• Two of the stories quote Iranian officials confirming the existence of the Geneva channel. “Khatami Condemns Attacks in Saudi Arabia,” Associated Press, May 14, 2003 confirms the Geneva talks, quoting Khatami as saying that the talks had produced an understanding that the United States would disarm MEK. “Iran: Foreign minister briefs MPs on talks with US,” IRNA, May 20 2003 quotes Foreign Minister Kamal Kharrazi confirming US discussions about “Afghanistan, Iraq, Al-Qa’idah and the MKO [MEK].”
  • Glenn Kessler, in May 2003, reported on the effect that a May 2003 bombing in Saudia Arabia had on the Geneva Channel with Iran, quoting Armitage as saying that Iran was treated differently because it was a democracy. Glenn Kessler, “U.S. Eyes Pressing Uprising In Iran; Officials Cite Al Qaeda Links, Nuclear Program,” The Washington Post, May 25, 2003, p. A1.
  • Slavin also reported the collapse of the Geneva channel, also over accusations of Iran’s involvement in the bombing and US failure to MEK. Barbara Slavin, “Mutual terror accusations halt U.S.-Iran talks,” USA Today, May 22, 2003, p. 10A.

And, of course, there are the two pieces authored by Leverett himself, “The Gulf Between Us” (The New York Times January 24, 2006, p. A21) and Dealing with Tehran: Assessing US Diplomatic Options Toward Tehran (Century Foundation, 2006).

Filling In the Blanks

Once you read these, I think the redactions are pretty straightforward.

The first redaction follows “After the 9/11 attacks …” I suspect Leverett and Mann merely noted the handshake between Powell that opened the way for 6+2 meeting in November 2001. If a handshake is classified, we are in more trouble than I thought. Even the People’s Daily reported that. The second redaction, which follows in the same paragraph, seems to detail Iran’s participation in the Bonn negotiations and after—participation that Dobbins has recounted in his article and at least one public talk.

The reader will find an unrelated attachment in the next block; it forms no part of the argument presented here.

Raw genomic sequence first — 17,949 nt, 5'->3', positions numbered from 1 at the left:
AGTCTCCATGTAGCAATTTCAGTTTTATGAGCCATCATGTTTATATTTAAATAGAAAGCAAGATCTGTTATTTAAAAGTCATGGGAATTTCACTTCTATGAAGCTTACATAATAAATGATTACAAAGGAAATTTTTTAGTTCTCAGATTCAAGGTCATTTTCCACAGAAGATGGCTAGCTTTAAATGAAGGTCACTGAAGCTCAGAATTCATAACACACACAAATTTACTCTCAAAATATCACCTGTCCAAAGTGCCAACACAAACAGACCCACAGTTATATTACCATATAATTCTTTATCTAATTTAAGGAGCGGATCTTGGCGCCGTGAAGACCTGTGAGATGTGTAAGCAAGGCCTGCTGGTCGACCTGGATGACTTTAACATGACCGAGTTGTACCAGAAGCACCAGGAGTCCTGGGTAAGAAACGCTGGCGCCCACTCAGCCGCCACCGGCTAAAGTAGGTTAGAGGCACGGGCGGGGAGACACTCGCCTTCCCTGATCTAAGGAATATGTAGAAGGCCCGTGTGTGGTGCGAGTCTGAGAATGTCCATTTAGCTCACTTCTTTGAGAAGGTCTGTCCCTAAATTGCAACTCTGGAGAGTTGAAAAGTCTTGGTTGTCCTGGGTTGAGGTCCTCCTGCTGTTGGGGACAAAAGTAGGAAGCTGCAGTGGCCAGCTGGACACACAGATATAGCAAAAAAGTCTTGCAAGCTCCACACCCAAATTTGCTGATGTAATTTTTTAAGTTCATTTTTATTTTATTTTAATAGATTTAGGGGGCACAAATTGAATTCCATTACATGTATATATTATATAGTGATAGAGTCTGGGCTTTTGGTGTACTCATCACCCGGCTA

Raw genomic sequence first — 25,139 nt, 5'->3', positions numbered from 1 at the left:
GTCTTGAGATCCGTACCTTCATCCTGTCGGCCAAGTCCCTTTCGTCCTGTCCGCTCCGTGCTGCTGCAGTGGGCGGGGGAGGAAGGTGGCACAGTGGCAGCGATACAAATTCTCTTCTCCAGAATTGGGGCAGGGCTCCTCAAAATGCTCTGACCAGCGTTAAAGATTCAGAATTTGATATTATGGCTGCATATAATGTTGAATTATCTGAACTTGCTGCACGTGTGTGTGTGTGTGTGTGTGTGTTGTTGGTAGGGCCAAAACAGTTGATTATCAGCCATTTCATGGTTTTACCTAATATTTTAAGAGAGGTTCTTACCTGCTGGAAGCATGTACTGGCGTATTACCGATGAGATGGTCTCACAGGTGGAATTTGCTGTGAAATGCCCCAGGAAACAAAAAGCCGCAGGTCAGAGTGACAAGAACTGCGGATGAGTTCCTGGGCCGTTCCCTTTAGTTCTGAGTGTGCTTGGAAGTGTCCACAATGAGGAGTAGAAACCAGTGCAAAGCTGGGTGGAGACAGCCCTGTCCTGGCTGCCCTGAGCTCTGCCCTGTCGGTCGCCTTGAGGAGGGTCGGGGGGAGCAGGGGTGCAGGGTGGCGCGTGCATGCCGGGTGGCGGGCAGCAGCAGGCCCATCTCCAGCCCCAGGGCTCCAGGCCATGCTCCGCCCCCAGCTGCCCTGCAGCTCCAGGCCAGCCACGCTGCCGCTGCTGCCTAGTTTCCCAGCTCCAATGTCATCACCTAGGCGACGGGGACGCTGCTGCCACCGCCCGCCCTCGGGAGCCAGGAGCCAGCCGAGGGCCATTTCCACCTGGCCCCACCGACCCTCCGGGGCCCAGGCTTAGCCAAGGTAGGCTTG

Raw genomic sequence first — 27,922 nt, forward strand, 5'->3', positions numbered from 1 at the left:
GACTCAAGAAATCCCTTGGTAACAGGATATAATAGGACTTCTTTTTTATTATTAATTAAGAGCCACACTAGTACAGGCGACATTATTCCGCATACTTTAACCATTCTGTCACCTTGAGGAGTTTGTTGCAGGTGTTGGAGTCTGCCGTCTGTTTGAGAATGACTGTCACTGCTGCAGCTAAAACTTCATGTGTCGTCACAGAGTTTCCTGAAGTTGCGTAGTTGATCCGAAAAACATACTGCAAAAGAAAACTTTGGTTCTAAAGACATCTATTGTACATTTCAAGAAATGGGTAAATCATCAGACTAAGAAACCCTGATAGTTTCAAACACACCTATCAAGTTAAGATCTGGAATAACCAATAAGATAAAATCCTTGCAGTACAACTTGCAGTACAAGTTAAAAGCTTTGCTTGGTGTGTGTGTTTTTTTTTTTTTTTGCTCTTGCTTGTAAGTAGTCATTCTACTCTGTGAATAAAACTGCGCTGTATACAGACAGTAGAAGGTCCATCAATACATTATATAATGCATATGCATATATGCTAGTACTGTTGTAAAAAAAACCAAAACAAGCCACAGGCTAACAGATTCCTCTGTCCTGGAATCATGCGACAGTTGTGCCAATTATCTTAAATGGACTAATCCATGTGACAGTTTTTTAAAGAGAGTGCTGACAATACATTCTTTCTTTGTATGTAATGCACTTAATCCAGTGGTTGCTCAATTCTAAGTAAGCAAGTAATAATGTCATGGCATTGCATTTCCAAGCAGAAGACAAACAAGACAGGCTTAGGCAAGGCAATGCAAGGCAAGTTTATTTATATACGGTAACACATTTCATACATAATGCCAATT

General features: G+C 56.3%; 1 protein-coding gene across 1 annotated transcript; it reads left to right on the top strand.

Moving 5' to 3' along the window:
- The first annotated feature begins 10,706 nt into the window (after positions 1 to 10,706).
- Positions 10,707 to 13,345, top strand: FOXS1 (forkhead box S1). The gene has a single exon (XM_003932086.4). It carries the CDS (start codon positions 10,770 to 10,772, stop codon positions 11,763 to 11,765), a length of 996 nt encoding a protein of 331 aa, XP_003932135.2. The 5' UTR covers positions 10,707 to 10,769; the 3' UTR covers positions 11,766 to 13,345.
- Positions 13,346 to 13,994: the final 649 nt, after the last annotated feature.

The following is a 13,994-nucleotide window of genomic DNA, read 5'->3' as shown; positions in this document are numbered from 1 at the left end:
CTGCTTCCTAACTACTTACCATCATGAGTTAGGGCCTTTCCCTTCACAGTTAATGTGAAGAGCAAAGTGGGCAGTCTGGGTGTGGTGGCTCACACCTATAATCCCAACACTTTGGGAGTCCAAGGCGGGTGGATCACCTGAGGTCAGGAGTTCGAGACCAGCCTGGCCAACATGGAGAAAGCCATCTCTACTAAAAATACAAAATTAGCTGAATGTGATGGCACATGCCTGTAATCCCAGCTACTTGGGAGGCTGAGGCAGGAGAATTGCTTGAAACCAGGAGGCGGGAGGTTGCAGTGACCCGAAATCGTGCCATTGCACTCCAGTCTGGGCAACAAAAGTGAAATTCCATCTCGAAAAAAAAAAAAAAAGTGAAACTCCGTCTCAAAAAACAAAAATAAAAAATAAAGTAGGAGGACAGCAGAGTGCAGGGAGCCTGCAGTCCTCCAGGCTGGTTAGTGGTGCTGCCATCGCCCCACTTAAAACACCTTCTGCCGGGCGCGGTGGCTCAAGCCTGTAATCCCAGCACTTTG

The third, fourth and fifth redactions appear in a paragraph dedicated to US efforts to prevent a particularly unsavory Afghan warlord, Gulbuddin Hekmatyar, from returning to Afghanistan. The first redaction is probably Leverett’s confirmation that we asked Tehran to keep Hekmatyar in Iran, the second that Tehran agreed to do this and the final—were I to speculate—why Iran allowed Hekmatyar to leave Tehran following Bush’s axis of evil speech that accused Tehran of having “terrorist allies.”

The sixth redaction is very long—341 characters—and begins a paragraph about an anecdote that “demonstrated to Afghan warlords that they could not play America and Iran off against one another and prompted Tehran to deport hundreds of suspected Al Qaeda and Taliban operatives who fled Afghanistan.” The most plausible anecdote that demonstrate’s Iran’s cooperation involves the role Tehran played in compelling yet another, only slightly more savory Afghan warlord, Ismail Khan, to support the Karzai government.

The penultimate redaction is the longest—403 characters—and comes at the end of Leverett and Mann’s description of “aspects of American-Iranian relations during the Bush Administration’s first term.” Unless this op-ed is organized like a Quentin Tarantino film, that last redaction at the end of the history lesson surely concerns, well, the end of negotiations—the now well discussed March 2003 offer by Iran to resolve “all outstanding bilateral differences,” as well as the collapse of the Geneva channel in May 2003 amid mutual recriminations by both sides that the other was harboring terrorists (Al Qaeda and MEK).

These issues are, in fact, very well covered in Leverett’s op-ed and monograph.

The final redaction is the most amusing. It appears to be adjective, describing the sort of diplomats from with whom Leverett and Mann met.

I can imagine neither a need to redact an adjective in this context, nor a better symbol of the pettiness displayed by the White House in attempting to block Leverett’s op-ed.

What a bunch of xx xxxxxx xxx xxxxxx.